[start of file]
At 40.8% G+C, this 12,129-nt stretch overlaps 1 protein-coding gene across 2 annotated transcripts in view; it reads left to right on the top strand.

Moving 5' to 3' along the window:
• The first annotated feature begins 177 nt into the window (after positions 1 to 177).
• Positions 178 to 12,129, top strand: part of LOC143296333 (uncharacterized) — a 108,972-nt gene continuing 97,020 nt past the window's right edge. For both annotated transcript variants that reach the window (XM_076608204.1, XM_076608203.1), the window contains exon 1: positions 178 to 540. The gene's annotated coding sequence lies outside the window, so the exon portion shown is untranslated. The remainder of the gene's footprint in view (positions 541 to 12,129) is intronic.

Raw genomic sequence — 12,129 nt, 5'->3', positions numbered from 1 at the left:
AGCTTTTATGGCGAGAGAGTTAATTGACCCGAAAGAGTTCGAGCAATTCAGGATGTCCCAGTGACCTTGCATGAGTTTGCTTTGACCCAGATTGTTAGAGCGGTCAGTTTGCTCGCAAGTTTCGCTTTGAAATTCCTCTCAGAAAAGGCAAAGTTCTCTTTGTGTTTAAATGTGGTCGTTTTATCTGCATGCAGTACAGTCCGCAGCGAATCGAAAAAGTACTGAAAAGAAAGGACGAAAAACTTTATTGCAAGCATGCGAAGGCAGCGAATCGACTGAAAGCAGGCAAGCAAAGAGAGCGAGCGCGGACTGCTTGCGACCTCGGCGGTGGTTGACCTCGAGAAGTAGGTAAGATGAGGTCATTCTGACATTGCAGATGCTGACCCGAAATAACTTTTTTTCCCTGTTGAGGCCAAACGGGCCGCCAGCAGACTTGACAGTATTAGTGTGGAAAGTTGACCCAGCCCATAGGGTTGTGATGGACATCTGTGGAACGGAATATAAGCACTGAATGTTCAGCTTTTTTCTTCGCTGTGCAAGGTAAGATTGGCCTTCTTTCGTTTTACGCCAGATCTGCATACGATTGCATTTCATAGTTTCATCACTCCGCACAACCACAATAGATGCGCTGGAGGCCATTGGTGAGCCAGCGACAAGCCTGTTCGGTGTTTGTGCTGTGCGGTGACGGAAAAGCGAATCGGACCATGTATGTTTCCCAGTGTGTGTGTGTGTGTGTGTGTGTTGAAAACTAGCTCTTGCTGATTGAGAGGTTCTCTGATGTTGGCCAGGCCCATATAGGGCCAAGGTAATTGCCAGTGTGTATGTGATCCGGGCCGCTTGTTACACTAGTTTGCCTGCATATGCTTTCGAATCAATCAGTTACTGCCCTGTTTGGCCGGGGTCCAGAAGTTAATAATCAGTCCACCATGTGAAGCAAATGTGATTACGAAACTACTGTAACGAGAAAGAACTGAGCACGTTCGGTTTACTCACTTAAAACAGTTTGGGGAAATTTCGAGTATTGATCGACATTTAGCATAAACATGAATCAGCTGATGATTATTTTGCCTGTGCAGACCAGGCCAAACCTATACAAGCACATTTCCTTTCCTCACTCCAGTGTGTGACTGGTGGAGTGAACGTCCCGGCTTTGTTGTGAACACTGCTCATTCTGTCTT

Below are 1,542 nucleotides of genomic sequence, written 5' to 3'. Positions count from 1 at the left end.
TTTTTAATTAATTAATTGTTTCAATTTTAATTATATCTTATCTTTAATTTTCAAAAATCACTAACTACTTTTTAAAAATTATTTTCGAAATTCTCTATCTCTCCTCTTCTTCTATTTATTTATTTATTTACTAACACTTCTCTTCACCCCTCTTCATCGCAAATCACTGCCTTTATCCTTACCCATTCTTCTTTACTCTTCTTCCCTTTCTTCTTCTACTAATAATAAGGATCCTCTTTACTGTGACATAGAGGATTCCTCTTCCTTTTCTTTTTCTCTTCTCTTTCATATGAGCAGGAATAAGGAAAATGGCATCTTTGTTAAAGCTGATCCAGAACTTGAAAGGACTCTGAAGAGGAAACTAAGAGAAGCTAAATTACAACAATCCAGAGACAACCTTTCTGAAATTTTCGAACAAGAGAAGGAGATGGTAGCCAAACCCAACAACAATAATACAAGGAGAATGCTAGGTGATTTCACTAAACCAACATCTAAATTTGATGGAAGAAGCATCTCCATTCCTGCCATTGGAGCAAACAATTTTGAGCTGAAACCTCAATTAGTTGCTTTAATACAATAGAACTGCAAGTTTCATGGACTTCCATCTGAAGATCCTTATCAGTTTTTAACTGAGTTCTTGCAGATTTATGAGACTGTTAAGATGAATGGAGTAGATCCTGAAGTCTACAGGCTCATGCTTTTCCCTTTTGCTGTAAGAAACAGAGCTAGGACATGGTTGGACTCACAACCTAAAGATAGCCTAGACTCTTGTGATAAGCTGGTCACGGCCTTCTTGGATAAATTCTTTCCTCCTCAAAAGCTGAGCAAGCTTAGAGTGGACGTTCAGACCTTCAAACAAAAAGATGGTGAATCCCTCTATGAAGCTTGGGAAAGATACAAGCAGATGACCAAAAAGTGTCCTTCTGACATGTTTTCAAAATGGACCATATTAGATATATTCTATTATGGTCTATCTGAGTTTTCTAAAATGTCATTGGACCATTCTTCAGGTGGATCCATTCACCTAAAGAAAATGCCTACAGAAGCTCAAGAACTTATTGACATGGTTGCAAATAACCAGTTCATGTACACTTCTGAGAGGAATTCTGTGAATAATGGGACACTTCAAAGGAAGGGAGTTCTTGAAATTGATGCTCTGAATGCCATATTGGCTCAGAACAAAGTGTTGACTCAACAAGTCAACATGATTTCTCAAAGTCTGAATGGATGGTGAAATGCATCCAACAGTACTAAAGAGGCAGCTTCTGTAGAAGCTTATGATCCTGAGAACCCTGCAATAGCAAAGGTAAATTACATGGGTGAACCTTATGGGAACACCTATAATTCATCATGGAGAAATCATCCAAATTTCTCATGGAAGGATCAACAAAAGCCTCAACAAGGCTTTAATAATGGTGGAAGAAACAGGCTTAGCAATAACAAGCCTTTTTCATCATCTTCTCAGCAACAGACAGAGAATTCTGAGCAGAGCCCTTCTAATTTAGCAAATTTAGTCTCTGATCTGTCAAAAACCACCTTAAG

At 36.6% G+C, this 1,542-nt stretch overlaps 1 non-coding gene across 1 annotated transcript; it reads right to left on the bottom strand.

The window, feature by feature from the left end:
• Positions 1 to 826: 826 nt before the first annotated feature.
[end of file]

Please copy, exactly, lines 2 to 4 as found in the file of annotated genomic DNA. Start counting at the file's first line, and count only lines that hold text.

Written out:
Moving 5' to 3' along the window:
• The first annotated feature begins 177 nt into the window (after positions 1 to 177).
• Positions 178 to 12,129, top strand: part of LOC143296333 (uncharacterized) — a 108,972-nt gene continuing 97,020 nt past the window's right edge. For both annotated transcript variants that reach the window (XM_076608204.1, XM_076608203.1), the window contains exon 1: positions 178 to 540. The gene's annotated coding sequence lies outside the window, so the exon portion shown is untranslated. The remainder of the gene's footprint in view (positions 541 to 12,129) is intronic.